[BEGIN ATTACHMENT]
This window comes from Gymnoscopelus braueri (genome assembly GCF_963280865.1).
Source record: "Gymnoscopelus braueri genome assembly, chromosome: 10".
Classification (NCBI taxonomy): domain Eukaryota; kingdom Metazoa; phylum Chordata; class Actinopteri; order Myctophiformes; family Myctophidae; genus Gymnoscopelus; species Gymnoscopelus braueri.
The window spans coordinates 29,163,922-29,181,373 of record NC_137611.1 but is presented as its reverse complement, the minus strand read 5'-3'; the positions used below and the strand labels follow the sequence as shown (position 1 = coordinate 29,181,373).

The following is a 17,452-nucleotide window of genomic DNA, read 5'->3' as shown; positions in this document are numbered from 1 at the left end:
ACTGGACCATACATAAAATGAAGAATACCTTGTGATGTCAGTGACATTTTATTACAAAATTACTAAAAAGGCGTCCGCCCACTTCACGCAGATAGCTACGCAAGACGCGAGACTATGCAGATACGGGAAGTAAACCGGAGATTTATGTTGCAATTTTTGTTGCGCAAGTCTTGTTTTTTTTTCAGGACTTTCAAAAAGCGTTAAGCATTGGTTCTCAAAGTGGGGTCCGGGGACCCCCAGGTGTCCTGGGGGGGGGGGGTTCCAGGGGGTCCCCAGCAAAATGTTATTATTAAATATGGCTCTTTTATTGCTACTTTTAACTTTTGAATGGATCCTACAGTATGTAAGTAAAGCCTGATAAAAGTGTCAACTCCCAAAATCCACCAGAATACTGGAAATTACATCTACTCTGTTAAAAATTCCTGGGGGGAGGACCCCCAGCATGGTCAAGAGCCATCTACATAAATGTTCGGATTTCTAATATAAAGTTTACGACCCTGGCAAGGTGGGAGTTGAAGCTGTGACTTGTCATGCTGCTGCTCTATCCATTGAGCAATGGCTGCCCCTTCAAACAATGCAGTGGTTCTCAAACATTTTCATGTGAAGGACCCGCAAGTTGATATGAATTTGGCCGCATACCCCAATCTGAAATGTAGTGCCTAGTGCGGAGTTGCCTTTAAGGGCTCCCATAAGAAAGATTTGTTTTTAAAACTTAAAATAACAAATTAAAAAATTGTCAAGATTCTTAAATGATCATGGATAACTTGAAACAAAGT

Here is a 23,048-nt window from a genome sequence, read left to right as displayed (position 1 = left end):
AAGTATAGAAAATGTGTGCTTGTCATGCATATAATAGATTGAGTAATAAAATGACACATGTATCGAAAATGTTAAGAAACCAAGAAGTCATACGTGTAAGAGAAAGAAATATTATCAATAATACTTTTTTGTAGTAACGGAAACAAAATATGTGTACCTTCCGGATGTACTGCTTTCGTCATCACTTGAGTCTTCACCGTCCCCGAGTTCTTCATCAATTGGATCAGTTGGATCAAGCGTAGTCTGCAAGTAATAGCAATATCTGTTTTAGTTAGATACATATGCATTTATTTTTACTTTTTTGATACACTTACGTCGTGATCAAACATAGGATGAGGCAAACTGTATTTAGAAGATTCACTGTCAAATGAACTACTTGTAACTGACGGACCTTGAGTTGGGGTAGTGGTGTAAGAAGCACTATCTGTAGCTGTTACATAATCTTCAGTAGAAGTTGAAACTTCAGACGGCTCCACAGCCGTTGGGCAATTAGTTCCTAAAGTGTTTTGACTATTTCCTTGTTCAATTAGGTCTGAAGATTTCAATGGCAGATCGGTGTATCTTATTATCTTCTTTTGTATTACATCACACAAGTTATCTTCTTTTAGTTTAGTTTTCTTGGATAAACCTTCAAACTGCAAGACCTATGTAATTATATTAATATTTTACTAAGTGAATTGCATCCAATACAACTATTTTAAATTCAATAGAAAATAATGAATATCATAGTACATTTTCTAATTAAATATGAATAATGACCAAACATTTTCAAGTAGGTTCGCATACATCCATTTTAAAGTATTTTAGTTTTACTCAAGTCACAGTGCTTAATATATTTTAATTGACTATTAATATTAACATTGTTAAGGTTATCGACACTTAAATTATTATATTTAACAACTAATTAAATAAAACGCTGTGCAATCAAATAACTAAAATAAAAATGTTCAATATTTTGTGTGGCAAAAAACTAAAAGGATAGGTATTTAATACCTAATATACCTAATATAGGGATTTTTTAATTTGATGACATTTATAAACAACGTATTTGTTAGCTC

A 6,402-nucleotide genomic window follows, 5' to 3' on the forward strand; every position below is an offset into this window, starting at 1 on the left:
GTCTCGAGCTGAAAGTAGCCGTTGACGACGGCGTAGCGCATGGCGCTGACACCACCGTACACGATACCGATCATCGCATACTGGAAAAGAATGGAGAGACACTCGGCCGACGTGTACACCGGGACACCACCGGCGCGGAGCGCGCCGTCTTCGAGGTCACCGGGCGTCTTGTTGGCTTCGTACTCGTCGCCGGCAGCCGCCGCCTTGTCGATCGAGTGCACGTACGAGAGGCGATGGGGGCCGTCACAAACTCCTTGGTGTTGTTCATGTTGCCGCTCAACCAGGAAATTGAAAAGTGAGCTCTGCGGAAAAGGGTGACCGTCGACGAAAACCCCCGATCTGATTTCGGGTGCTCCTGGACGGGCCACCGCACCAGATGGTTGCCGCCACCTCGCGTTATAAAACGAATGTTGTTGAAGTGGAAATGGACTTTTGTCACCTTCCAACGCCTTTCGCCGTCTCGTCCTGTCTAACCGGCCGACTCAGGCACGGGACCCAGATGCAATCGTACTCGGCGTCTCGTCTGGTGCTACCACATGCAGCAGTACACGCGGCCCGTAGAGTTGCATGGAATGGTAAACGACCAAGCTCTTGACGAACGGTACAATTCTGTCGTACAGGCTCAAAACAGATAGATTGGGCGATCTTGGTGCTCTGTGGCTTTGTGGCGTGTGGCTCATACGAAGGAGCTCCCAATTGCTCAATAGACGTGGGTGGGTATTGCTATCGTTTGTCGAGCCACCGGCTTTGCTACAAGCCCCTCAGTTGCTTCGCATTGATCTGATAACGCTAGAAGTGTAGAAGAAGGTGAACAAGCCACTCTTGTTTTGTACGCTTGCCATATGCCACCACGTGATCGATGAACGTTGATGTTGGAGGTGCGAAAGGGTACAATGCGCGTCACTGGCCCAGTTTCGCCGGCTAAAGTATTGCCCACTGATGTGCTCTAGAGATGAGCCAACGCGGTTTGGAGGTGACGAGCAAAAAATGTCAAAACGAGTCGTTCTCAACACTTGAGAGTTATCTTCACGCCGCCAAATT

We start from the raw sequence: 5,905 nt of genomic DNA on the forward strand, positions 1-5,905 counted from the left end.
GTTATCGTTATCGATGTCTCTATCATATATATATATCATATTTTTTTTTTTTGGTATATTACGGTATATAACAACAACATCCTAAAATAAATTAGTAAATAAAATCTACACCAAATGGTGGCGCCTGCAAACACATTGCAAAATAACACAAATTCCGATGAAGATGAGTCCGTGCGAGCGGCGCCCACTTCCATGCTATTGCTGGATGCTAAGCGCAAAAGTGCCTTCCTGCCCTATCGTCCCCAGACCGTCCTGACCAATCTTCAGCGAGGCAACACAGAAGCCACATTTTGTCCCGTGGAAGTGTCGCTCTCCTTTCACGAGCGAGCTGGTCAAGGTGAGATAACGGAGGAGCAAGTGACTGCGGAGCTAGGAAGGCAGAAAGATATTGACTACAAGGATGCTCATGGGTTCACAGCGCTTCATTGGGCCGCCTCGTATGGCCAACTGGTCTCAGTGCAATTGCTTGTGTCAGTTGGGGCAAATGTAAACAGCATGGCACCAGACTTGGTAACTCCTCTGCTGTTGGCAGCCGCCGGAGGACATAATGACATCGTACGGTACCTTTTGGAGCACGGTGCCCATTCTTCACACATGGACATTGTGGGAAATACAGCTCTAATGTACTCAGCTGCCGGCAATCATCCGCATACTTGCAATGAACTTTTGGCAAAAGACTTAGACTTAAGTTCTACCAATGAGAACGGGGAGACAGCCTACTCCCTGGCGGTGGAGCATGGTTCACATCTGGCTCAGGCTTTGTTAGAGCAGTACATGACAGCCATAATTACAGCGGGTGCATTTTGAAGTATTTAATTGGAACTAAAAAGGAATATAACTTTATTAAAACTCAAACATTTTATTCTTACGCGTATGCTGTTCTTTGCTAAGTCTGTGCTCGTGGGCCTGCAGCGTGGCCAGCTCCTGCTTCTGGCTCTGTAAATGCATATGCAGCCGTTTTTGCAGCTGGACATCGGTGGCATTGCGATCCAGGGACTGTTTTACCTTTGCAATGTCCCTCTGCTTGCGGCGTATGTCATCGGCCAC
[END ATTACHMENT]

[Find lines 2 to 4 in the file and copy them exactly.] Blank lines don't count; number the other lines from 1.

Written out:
Source record: "Gymnoscopelus braueri genome assembly, chromosome: 10".
Classification (NCBI taxonomy): domain Eukaryota; kingdom Metazoa; phylum Chordata; class Actinopteri; order Myctophiformes; family Myctophidae; genus Gymnoscopelus; species Gymnoscopelus braueri.
The window spans coordinates 29,163,922-29,181,373 of record NC_137611.1 but is presented as its reverse complement, the minus strand read 5'-3'; the positions used below and the strand labels follow the sequence as shown (position 1 = coordinate 29,181,373).